Saturday, 4 August 2018

Angry Italian winemakers up the ante

First Italian winemakers were unhappy with Australians calling sparkling wines Prosecco. Now they want to stop anyone other than Italians from using the name Nero d'Avola.

That's a little like the French demanding everyone else in the world stop using the words Pinot Noir to describe their wines, but the Italians are threatening legal action. 


The Winemakers’ Federation of Australia (WFA) has hit back at the Italian claims, 
providing the following response signed by chief executive Tony Battaglene.

Australian Nero d'Avola. Pic: VinoDiversity
"WFA fully supports the notion that Australian wine should not be marketed as “Sicilian” or from “Sicily”," the organisation said in its statement. "To draw the conclusion, however, that UK merchants should 'block the selling of Australian wines bearing the name of the variety Nero d’Avola on their wine labels' is completely ludicrous."

While the Nero d’Avola grape variety may be native to Sicily, according to the International Organisation of Vine and Wines International List Of Vine Varieties And Their Synonyms, Nero d’Avola is a recognised grape variety for use in Australia since 2011 and is also recognised in Argentina, Bulgaria, Portugal, France and Italy.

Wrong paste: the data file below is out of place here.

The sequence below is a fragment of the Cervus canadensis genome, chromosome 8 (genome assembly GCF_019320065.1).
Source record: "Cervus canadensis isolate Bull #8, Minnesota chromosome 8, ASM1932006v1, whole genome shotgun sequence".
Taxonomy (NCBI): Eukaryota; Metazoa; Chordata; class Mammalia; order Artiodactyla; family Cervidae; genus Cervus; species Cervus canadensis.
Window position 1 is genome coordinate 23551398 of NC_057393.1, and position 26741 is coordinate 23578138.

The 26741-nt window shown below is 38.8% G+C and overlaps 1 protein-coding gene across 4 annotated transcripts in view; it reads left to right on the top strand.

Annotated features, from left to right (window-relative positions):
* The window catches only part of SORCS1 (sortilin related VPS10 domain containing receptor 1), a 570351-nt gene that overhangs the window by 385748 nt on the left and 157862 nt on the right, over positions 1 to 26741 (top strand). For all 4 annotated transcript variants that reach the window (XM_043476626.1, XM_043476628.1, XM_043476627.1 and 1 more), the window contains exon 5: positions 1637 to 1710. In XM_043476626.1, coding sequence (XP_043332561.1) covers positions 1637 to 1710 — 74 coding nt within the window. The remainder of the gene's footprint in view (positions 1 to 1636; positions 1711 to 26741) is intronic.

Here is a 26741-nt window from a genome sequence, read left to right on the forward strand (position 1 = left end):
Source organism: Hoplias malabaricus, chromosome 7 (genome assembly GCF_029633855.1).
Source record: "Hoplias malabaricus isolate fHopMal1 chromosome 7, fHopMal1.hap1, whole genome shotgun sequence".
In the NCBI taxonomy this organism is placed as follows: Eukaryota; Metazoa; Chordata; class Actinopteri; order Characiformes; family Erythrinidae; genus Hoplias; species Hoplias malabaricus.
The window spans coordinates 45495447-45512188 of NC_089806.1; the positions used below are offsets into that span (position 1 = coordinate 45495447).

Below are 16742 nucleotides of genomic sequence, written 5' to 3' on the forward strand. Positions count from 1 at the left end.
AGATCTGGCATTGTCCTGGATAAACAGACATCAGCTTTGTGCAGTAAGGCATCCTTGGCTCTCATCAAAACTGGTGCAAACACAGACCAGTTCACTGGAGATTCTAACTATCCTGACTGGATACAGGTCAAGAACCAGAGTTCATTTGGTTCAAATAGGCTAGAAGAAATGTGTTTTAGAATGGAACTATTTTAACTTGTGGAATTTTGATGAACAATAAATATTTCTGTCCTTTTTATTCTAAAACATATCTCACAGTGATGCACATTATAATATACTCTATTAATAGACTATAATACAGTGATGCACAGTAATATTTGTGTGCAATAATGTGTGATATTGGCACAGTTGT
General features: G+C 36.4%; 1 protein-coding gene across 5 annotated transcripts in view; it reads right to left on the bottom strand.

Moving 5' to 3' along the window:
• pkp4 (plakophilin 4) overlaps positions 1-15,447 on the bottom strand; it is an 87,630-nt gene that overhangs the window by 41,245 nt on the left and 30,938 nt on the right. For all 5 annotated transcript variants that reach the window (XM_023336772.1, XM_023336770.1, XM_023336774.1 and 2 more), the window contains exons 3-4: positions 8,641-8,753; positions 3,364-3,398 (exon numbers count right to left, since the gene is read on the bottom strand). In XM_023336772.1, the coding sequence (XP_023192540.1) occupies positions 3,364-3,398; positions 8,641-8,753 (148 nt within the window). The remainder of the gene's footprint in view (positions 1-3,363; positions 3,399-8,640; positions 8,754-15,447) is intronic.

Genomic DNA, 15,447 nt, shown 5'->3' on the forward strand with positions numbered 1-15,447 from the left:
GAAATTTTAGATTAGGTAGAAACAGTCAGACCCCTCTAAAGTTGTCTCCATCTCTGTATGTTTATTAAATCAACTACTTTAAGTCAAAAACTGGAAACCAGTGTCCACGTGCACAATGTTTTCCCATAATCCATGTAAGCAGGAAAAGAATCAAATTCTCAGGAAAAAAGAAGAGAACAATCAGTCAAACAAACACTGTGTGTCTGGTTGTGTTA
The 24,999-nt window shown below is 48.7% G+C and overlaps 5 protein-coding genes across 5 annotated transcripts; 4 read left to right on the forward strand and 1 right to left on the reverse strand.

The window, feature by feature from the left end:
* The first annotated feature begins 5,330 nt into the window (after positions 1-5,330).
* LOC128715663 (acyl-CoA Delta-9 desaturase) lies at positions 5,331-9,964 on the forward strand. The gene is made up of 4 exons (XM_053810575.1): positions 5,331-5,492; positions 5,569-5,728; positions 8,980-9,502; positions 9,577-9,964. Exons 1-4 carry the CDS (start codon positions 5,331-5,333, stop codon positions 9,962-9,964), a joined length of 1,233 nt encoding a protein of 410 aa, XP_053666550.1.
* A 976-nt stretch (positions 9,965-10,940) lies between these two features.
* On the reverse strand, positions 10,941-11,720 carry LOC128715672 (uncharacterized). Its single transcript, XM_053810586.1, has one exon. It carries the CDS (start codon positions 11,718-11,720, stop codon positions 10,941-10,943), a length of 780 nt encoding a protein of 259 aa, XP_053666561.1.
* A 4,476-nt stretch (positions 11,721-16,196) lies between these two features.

In Australia, it is produced in South Australia, Victoria, Western Australia, Queensland and New South Wales across at least 20 Australian Geographical Indication (GI) regions.

"It is apparent that this is yet another thinly vailed (I think they mean veiled) attempt to restrict the use of grape varieties indigenous to Italy to Italian producers," the WFA said. "Whether it is Prosecco, Nero d’Avola, Sangiovese, Nebbiolo, or others, the fact remains that these are all internationally recognised grape varieties, which are produced outside of Italy.

"This protectionist behaviour, which seeks to utilise GI protection to restrict trade of the varieties, is harmful to the whole wine sector and does a great disservice to our great industry. 

"Italian producers make great wine and should be proud of what they do. Rather than seeking to restrict trade, we fully support the ability to present and describe our wines with the grape variety name to fully inform consumers, within an open and free trading environment.

"Above all else, the rights of international wine producers to grow, produce and label grape varieties must be maintained in all markets and WFA will continue to fight for these rights." 

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